At the end of last month I wrote a post advising organizations to setup their evaluation frameworks prior to advertising their greatness to the world, as credible evidence to back up claims of effectiveness is infinitely more persuasive than the alternative. In the post I gave an example of a consultant who helped a former customer of mine create a logic model with poorly defined outcomes, positioning my customer for advertisement rather than measurement. From the post:
One such consultant, who I was later hired to replace to clean up his mess, outlined a data collection strategy that included an outcome of "a healthy, vibrant community free of crime where all people are treated with respect and dignity."
What an operationalization nightmare. How the heck do you measure that? You don't. And that's the point. The logic model was not a functional document used for optimizing results. Instead, it was an advertising document to lull unsavvy donors into believing an organization is effective in the absence of evidence.
Fair criticism, I think (obviously). Well, yesterday Jennifer Banks-Doll asked an even fairer question:
David, I really enjoy your blog and love the example you have given above about the unmeasurable outcome. So true and so common! But I feel like you've left us hanging...What kind of outcomes would you recommend instead? Can you give us an example or two?
This is an excellent question, and while I did my best to give an example of the right type of thought process an organization should go through to operationalize outcomes, unfortunately the best answer I can really give is the unsatisfying "it depends".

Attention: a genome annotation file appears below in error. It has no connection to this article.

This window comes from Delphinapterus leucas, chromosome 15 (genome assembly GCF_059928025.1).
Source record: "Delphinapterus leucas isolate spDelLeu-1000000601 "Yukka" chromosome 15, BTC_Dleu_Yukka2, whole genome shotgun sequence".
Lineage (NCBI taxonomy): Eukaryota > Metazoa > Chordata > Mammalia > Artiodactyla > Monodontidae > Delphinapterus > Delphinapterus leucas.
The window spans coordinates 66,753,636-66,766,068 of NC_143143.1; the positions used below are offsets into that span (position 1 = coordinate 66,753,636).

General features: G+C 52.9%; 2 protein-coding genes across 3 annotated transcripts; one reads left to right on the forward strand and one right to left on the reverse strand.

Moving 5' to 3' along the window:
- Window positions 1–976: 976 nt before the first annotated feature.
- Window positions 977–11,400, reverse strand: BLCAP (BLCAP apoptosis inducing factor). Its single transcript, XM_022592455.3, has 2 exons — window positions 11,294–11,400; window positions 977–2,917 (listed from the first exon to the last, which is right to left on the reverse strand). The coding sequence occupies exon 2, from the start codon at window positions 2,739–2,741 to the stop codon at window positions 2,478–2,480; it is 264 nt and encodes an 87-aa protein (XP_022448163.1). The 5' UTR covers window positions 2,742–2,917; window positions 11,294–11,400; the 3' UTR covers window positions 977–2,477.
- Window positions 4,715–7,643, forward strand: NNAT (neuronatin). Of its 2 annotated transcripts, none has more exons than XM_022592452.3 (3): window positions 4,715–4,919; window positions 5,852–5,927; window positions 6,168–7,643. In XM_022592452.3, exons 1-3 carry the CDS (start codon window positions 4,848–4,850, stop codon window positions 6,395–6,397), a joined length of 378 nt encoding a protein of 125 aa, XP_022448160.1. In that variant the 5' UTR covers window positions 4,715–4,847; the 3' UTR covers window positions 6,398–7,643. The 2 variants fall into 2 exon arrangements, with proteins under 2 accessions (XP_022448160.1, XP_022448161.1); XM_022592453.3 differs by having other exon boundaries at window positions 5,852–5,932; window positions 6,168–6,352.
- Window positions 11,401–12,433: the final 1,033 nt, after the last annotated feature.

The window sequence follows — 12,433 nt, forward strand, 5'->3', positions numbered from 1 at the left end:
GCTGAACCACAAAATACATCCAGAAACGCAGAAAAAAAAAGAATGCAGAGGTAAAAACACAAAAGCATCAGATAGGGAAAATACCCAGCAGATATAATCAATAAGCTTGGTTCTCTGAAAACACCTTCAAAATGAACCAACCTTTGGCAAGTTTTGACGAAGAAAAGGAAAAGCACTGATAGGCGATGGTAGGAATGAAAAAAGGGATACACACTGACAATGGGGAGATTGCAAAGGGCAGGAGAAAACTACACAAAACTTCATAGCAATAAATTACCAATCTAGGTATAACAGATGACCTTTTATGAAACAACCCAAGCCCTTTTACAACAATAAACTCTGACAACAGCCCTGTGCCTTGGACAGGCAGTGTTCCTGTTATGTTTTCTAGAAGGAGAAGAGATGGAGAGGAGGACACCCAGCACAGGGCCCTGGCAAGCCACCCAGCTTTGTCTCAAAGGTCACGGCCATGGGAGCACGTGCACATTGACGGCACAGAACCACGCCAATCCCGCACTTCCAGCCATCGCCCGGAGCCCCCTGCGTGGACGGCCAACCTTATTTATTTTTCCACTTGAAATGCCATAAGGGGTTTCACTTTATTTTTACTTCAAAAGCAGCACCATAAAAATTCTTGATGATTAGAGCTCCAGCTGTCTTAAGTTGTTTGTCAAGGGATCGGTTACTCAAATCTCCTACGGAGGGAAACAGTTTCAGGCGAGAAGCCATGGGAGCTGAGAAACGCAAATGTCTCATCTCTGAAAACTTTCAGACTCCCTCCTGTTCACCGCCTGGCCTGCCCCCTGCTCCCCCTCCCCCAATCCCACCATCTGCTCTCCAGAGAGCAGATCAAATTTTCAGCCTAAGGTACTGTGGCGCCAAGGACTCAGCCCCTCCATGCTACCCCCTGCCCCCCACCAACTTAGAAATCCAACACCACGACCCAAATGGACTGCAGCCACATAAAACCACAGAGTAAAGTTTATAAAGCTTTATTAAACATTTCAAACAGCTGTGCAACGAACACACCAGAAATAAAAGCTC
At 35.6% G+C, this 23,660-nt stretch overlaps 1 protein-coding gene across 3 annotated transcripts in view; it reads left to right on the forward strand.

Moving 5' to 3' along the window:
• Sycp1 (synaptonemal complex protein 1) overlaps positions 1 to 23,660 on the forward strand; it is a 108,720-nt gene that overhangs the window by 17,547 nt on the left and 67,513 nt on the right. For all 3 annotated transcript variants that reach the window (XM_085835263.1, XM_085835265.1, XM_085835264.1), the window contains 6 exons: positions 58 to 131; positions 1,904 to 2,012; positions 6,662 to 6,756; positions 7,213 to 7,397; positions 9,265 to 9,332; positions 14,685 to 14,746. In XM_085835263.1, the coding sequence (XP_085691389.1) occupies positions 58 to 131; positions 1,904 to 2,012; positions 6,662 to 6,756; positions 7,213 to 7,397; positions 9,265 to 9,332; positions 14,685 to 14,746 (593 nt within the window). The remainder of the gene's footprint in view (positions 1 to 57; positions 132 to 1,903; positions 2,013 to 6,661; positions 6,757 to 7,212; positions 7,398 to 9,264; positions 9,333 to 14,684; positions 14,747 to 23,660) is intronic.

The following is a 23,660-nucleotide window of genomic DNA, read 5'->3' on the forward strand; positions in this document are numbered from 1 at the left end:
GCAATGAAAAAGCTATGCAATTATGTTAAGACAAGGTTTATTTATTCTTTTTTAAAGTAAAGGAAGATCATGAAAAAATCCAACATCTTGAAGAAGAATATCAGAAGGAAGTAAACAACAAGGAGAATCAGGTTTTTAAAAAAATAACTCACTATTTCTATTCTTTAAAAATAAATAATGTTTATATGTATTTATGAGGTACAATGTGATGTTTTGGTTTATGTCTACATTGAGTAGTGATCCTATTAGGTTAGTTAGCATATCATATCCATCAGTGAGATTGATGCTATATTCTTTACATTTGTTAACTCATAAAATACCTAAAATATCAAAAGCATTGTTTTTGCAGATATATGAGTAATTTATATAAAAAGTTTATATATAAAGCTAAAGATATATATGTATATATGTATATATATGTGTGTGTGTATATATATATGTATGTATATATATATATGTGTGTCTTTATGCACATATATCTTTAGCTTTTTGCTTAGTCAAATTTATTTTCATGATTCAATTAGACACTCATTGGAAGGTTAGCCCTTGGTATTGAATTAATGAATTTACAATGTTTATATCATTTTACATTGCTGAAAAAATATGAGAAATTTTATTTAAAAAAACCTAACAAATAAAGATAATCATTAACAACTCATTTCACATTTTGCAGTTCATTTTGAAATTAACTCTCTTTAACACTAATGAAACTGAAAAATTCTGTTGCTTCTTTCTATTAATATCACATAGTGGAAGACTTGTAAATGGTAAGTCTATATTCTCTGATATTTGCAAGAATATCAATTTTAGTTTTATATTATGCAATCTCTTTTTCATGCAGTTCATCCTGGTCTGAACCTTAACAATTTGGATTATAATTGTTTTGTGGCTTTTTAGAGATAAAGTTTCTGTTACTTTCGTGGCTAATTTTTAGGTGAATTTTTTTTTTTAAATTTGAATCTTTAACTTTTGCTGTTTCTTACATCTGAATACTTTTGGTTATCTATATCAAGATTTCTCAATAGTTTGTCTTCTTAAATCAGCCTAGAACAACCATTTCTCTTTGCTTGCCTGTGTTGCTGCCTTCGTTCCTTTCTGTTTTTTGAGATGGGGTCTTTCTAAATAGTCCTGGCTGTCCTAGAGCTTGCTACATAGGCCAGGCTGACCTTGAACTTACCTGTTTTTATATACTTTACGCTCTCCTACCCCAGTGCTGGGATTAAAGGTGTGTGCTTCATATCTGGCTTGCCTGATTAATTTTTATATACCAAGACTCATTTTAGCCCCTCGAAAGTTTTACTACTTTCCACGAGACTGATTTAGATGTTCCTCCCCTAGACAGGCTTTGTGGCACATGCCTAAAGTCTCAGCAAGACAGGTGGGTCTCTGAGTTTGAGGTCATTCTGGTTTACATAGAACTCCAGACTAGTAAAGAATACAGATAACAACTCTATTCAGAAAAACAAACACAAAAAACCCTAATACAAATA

While there are those who tend to think through their logic models from left to right, that is, if I do this I expect that, I tend to think the other way around, starting with the goal an organization aims to achieve and moving backwards. There is nothing wrong with beginning the ideation process and goal setting with seemingly unmeasurable ideals. However, what begins as pie-in-the-sky should not be left there.
In my response to Jennifer's question, I gave the example of an organization trying to create a "safe" neighborhood. Safety is an inherently abstract notion. Part of safety might be actual incidences of crime, but safety might also have to do with perceptions as well. If someone feels unsafe in an area free of crime, is that area "safe"? Well, it depends on how an organization defines its goals.
In the process of creating more exacting definitions of the change you want to see in your target population, you get closer to identifying measurable indicators. The goal is not to create one measure for "safety", or whatever your outcome of interest is. Instead, what we want to do is come up with a few measures that collectively approximate what our otherwise abstracted outcome is.
One other note on this point. People tend to think that "measurable" necessarily means inherently enumerable. Working again with our safety example, one measure of safety might be crime rates, but another measure might be an opinion survey of residents in an area, asking them if they feel safe. If I had to choose one, my preference would be for the perception survey over the crime data.
Crime statistics, while numeric by nature, are not necessarily pure measures of "safety". If arrests increase in a neighborhood, this might be due to an increase in criminal activity, but it also might mean there are more police patrolling the area. Indeed, in some of the community development work I have done, I have found (in some cases) that perceptions of safety actually increase with the number of reported crimes.
The point I am trying to illustrate is that organizations should not feel pressure to use public data or seemingly more quantitative metrics if those are not good measures of your intended outcomes. The best indicators are those which most closely approximate measures of the change you want to see in the world. If the best way to get that data is asking people how they feel about a particular issue, then by all means, hit the streets.